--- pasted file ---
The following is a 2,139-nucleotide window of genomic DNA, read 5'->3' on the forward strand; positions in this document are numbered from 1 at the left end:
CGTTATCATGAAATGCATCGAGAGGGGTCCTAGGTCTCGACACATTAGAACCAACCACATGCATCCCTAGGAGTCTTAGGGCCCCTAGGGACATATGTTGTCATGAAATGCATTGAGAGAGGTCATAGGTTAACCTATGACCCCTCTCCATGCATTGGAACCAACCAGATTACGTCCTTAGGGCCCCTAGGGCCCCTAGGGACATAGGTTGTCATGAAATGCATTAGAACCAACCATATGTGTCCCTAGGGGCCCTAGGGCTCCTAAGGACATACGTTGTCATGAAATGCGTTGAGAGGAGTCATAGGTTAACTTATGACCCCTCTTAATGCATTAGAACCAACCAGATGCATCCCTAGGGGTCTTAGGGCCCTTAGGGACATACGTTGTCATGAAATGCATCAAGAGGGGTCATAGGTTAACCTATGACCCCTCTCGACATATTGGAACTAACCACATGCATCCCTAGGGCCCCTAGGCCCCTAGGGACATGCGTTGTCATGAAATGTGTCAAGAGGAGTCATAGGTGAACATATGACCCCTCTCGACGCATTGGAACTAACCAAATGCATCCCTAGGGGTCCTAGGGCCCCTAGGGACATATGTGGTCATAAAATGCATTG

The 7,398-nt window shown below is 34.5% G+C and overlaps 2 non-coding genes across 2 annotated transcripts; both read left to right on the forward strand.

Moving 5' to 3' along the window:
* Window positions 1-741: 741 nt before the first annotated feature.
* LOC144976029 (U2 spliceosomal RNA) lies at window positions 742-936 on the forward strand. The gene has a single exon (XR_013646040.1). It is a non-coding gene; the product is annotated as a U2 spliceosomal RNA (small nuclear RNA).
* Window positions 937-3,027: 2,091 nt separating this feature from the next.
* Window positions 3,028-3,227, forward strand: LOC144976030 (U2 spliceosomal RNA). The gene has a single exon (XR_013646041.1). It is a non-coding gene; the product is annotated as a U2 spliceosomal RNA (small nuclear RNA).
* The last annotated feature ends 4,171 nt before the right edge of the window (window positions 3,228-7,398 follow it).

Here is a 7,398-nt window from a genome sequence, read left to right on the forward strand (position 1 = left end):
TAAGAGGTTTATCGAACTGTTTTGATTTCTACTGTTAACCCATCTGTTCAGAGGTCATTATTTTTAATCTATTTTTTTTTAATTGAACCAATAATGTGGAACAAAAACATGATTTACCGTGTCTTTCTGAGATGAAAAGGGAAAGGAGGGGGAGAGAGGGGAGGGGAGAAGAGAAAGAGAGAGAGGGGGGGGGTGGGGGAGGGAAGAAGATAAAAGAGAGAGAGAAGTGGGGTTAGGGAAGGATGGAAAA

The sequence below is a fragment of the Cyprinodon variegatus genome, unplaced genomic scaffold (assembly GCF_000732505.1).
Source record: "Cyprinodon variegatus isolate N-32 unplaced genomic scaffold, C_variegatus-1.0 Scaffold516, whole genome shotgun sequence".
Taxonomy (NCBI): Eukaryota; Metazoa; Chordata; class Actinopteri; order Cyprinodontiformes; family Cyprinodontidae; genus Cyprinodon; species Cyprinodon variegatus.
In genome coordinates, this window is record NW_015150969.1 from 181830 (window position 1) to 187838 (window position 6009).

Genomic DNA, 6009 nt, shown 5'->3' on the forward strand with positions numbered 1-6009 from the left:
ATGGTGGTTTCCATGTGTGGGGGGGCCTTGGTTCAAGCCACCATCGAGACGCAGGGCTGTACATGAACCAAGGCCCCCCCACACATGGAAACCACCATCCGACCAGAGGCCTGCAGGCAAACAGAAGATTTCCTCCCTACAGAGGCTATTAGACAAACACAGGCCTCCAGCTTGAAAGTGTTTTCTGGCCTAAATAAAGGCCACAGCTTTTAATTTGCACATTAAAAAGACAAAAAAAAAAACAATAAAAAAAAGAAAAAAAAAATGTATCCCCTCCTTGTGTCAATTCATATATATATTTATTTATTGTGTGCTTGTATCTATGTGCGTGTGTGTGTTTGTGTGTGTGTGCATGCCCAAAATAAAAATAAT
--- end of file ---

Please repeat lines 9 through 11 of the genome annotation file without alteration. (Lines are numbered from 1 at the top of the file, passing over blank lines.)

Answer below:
* The last annotated feature ends 4,171 nt before the right edge of the window (window positions 3,228-7,398 follow it).

Here is a 7,398-nt window from a genome sequence, read left to right on the forward strand (position 1 = left end):
TAAGAGGTTTATCGAACTGTTTTGATTTCTACTGTTAACCCATCTGTTCAGAGGTCATTATTTTTAATCTATTTTTTTTTAATTGAACCAATAATGTGGAACAAAAACATGATTTACCGTGTCTTTCTGAGATGAAAAGGGAAAGGAGGGGGAGAGAGGGGAGGGGAGAAGAGAAAGAGAGAGAGGGGGGGGGTGGGGGAGGGAAGAAGATAAAAGAGAGAGAGAAGTGGGGTTAGGGAAGGATGGAAAA